Marv Wolfman Talks Tim Drake, Writing Minority Characters, And Why He Was Glad the Judas Contract Film Was Cancelled

Photo201Veteran comic book writer Marv Wolfman was in attendance at the fifth annual Geek Media Expo in Franklin, TN this past weekend. The convention held a spotlight panel for the writer where he discussed his career and answered questions from fans. He started of by describing how he entered the comic industry:

"I got into comics because, essentially, I'm lazy," said Wolfman "and that's almost not a joke. I was about 6 or 7 at a friend's house and we were watching a TV show called Howdy Doody, which was a stupid name for a show, but its real...and at the end of the show, before remote controls, you'd have to get up and change the channel...we were too lazy to get up after Howdy Doody and the very next show was The Adventures of Superman on NBC. We just couldn't believe the show. Both of us got up and walked to the corner where there was a newsstand and bought our very first comic book. One of us got Action Comics and one of us got Superboy. From that day on it was a love affair with comic books. A couple years past and I was able to do fan magazines, which today would be called the internet...and that's how I got into comics fandom, by selling fan magazines that I wrote and drew. Eventually someone at DC saw a story in one of my fanzines, which was a horror fanzine called Stories of Suspense, and asked if I'd like to write any stories for House of Mystery or House of Secrets and stuff like that. And the rest goes on from there."

A fan asked about what was going on behind the scenes at DC Comics during the creation of Tim Drake. Wolfman said that the Batman creators had asked him what he would do to create a new Robin.

“My idea was, first, it should be a character that liked being Robin, but didn't necessarily want to be Batman, who saw Dick Grayson at the circus performing these incredible acrobatics that really were phenomanal and really rooted in his head at a young age because [Grayson's] parents died. A nightmare scenario like that just got absolutely imprinted into Tim's head. The acrobatics that Dick Grayson did really stayed with him, so that when he saw Robin pull the same exact acrobatic maneuver, it connected back to his childhood nightmare of parents dying and seeing Dick Grayson do that. So he figured out that Dick Grayson was Robin and then figured out the rest, and he just loved Robin. I wanted him to have a family, I didn't want him to be another ward of Batman...I just couldn't buy that that would be acceptable today. I wanted him to have his own family, I wanted him to have his own personality, and I wanted him to be exceptionally smart.”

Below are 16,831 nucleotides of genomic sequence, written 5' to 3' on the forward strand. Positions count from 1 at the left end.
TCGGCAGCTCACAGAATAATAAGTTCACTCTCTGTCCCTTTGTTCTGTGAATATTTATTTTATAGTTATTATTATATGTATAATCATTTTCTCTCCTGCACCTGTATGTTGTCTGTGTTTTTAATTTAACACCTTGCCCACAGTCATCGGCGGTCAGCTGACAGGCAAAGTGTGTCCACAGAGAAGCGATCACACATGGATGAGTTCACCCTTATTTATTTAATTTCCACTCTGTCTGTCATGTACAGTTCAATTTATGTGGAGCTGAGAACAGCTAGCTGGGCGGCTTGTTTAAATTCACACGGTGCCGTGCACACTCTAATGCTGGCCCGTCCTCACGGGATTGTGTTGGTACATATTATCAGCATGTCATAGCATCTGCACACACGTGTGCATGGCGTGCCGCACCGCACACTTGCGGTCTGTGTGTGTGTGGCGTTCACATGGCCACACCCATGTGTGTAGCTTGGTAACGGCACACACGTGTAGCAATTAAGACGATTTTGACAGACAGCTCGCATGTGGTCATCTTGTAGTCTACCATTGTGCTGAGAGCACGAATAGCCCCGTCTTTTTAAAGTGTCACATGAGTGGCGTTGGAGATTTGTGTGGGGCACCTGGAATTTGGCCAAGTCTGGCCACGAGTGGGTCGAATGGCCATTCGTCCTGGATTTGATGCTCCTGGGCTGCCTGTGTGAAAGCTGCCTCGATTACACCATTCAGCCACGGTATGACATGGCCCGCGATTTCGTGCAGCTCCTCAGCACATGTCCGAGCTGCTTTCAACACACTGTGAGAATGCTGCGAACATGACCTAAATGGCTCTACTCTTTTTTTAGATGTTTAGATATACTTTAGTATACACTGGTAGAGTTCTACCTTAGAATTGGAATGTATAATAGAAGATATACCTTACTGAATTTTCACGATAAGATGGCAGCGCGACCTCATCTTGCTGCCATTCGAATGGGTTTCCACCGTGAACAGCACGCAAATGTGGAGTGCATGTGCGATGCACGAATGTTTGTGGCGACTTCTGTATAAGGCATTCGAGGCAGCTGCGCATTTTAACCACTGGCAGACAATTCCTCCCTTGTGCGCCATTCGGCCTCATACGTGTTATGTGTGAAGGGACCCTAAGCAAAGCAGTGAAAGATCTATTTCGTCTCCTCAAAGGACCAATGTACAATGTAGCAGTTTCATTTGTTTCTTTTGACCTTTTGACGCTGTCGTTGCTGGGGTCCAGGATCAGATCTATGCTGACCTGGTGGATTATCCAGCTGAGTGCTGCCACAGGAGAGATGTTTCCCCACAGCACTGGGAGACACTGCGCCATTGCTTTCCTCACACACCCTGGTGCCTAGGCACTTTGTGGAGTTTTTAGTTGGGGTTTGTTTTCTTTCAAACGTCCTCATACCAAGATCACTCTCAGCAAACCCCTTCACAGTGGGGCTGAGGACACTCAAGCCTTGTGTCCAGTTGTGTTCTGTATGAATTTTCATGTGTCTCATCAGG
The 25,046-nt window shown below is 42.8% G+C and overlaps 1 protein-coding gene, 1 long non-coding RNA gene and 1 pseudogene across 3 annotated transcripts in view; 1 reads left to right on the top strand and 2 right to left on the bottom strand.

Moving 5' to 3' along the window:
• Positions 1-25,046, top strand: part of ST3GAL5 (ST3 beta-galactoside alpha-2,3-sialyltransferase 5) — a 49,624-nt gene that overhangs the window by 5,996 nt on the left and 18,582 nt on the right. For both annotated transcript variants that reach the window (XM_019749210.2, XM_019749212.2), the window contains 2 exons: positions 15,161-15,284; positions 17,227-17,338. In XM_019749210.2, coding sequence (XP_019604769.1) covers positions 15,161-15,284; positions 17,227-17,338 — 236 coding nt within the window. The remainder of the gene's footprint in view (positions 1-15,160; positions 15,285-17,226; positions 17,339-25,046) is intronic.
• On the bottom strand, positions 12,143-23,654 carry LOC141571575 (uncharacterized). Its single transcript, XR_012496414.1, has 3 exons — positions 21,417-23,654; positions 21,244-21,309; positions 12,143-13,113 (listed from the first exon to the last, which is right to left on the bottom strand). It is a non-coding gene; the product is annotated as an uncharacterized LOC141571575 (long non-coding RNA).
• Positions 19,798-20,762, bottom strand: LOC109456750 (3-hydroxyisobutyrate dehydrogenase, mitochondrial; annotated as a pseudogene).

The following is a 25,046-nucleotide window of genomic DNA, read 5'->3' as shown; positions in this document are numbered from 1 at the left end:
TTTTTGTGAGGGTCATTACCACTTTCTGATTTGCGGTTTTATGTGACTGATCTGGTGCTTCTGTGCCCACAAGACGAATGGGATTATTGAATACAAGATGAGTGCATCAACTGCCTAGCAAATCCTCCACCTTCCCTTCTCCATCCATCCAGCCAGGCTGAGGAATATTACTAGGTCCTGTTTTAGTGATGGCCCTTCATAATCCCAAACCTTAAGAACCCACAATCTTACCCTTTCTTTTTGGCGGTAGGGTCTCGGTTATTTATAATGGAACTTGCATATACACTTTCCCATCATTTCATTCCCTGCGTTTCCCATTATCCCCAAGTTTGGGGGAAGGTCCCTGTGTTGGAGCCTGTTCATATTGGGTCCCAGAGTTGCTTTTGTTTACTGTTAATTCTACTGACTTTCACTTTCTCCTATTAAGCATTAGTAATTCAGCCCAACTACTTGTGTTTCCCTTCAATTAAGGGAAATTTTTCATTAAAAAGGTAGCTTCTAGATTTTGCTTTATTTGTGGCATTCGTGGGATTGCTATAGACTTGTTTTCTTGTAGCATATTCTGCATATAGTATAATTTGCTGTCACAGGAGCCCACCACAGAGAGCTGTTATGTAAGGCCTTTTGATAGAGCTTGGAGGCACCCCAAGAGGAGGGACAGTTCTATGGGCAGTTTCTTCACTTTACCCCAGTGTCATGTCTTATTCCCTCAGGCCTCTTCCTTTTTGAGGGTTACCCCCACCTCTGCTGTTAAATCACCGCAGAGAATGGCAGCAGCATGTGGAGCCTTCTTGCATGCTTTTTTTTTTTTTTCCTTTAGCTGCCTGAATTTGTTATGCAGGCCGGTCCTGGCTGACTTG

Wolfman was asked about plans for the animated film adaptation of his Teen Titans story, The Judas Contract.

“There's always plans to turn Judas Contract into one of the animated movies. Tom DeSanto and I wrote a screenplay for it and at that point Warners decided that Titans really wasn't big or well known enough for that sort of expense. They primarily center on characters that are in big movies and are well known. I was glad that the movie was killed, not so much because I didn't want to have a Titans film, but I never thought that the Judas Contract should be the first Titans film. I saw it as a trilogy. I saw the first involving Deathstroke and the Hive, the second one as the Terror storyline, and the third one using Brother Blood and Trigon, with Trigon making guest appearances in the other movies as he's being lured into our dimension. For me, the Judas Contract is about having a strange new character enter a group that you're very familiar with...and then she turns into a traitor. But, if you don't know who the original group is, I think it has less impact. I would have preferred it as the second of a Titans trilogy.”

Wolfman was asked by a fan about his experience writing and creating minority characters.

“Even earlier than Blade, we wanted to introduce a black character into the original run of Teen Titans. It was drawn, it was all illustrated, and at the last moment that issue got killed, for all sorts of reasons. I wasn't in the office, so I'll just say that the book got killed, with DC's first black character. So, I was always determined that the next character I created would be a black character. I lived in New York City, I went to the High School of Art and Design, which brought kids from every one of the buroughs of New York. It wasn't like you were just going to high school with the kids in your neighborhood. Every kid who had any art talent whatsoever came., so it was standard operating procedure that kids of every ethnic group were in that pool because they all were going to be artists. So, we just couldn't understand why there weren't any black characters. Why weren't there more asian characters in comics? I'm Jewish, and I think I've written maybe two Jewish characters in my entire life. Why weren't there all different types of people in comics? So, with Blade, my determination was that he was going to be a black character and later, with Cyborg, because I was determined to get one at DC. As far as writing it, I had a major problem with a lot of black characters that were around at the time...Why should Black Lightning or any other black character have the word black in his name? There's no comic book being published called White Superman or White Batman. It offended me that only the black characters were named after the color of their skin. So my determination was to not write them any differently from any other characters in the book. If Blade had any 1960s angst, which, of course, he did, its because his mother was killed, which is pretty angsty enough. I didn't think of it as trying to write the black experience any more than trying to write the white experience, I was trying to write the vampire hunter experience.”